October 25, 2021

Volume XI, Number 298

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October 25, 2021

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Filing Statements Of Denial

The California Uniform Partnership Act of 1994 permits, but does not require, a general partnership to file a statement of partnership authority with the California Secretary of State's Office.   Cal. Corp. Code § 16303.  Among other things, the statement must disclose either:

  • the names and mailing addresses of all of the partners; or

  • the name and mailing address of an agent appointed and maintained by the partnership to provide the names and mailing addresses of all the partners.

The statute provides that a filed statement of partnership authority "supplements" the authority of a partner to enter into transactions on behalf of the partnership.  Other than transfers of real property, a grant of authority in a filed statement is "conclusive" in favor of a person who gives value without knowledge of the contrary, "so long as and to the extent that a limitation on that authority is not contained in another filed statement".   Cal. Corp. Code § 16303(d)(1).   A similar rule applies with respect to transfers of real property held in the name of the partnership when a certified copy of a sttement of partnership authority is recorded in the office for recording real property transfers.  Cal. Corp. Code § 16303(d)(2).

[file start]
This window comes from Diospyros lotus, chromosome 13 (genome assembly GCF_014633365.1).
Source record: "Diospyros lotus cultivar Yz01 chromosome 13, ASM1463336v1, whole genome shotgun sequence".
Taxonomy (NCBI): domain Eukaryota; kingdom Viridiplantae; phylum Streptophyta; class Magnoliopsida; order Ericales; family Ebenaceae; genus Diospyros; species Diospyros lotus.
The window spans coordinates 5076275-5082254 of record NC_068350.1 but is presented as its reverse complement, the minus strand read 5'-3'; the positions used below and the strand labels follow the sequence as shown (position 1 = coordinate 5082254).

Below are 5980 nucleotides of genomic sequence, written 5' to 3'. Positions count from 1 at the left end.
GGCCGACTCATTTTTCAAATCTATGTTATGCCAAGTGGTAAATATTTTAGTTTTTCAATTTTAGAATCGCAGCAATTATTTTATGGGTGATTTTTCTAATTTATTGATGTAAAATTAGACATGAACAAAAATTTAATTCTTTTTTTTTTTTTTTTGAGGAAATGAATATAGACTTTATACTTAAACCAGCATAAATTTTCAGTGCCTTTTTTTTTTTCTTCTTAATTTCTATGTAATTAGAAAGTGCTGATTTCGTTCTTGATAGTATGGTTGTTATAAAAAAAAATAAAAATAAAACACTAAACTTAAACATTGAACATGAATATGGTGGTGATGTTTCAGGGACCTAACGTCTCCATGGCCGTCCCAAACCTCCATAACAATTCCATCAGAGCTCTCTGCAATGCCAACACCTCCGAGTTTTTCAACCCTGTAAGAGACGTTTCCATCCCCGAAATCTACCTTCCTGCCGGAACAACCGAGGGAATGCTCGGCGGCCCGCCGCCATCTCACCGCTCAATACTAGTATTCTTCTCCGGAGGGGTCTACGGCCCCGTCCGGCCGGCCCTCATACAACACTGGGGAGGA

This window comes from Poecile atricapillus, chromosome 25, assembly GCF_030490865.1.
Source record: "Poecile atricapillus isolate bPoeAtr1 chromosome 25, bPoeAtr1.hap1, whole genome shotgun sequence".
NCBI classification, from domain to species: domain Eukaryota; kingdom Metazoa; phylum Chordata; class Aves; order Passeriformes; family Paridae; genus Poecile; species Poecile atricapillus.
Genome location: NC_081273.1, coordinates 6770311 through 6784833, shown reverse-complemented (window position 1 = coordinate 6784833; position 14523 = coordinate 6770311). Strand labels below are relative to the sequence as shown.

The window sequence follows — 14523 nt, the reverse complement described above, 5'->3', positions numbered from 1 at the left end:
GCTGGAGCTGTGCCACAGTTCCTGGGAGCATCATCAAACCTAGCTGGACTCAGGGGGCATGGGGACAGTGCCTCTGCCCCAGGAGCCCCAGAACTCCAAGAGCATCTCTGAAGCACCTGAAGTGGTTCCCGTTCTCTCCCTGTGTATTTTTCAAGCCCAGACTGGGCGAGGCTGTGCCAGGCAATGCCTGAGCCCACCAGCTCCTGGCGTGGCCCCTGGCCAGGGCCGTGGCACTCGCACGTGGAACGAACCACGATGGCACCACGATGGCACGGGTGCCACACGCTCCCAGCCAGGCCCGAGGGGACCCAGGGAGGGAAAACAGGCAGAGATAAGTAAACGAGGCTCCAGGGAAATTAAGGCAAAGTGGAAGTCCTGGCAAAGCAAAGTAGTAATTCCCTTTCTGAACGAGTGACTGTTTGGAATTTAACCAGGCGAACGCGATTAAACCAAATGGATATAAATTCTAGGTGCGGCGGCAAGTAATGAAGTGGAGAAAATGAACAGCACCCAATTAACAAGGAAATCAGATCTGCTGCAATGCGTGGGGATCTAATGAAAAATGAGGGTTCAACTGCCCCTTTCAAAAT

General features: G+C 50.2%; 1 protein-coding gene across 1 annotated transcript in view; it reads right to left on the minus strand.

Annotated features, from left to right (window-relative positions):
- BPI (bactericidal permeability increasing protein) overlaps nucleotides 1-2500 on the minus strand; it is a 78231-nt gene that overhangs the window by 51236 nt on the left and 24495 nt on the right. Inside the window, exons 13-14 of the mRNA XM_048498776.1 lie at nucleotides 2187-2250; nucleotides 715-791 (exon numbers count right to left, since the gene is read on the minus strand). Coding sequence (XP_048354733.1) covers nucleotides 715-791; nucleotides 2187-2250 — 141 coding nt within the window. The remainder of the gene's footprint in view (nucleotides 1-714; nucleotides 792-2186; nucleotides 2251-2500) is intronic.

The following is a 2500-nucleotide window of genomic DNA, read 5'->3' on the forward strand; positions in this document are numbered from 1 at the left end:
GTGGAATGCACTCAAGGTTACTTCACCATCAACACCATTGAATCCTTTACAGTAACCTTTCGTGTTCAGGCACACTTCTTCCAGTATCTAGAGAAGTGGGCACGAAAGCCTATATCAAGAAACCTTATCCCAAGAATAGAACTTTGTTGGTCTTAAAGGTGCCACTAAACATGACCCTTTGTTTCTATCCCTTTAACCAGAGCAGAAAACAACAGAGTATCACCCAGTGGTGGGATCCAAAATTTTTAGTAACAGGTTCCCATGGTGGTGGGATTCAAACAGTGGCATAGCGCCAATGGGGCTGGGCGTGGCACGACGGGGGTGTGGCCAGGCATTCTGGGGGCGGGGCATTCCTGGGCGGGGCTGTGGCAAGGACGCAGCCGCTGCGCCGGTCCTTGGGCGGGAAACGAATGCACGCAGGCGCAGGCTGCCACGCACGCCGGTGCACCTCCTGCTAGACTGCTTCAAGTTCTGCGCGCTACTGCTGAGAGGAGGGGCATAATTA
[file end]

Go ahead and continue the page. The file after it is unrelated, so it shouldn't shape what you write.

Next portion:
What if you are named in a statement of partnership authority but disagree?  Section 16304 permits a partner or other person named as a partner in either the statement of partnership or the list maintained by the agent to file a statement of denial.  A statement of denial is a limitation on authority as provided in Section 16303.   A statement of denial is not the same as a statement of dissociation.

© 2010-2021 Allen Matkins Leck Gamble Mallory & Natsis LLP National Law Review, Volume XI, Number 271
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About this Author

Keith Paul Bishop, Corporate Transactions Lawyer, finance securities attorney, Allen Matkins Law Firm
Partner

Keith Bishop works with privately held and publicly traded companies on federal and state corporate and securities transactions, compliance, and governance matters. He is highly-regarded for his in-depth knowledge of the distinctive corporate and regulatory requirements faced by corporations in the state of California.

While many law firms have a great deal of expertise in federal or Delaware corporate law, Keith’s specific focus on California corporate and securities law is uncommon. A former California state regulator of securities and financial institutions, Keith has decades of...

949-851-5428
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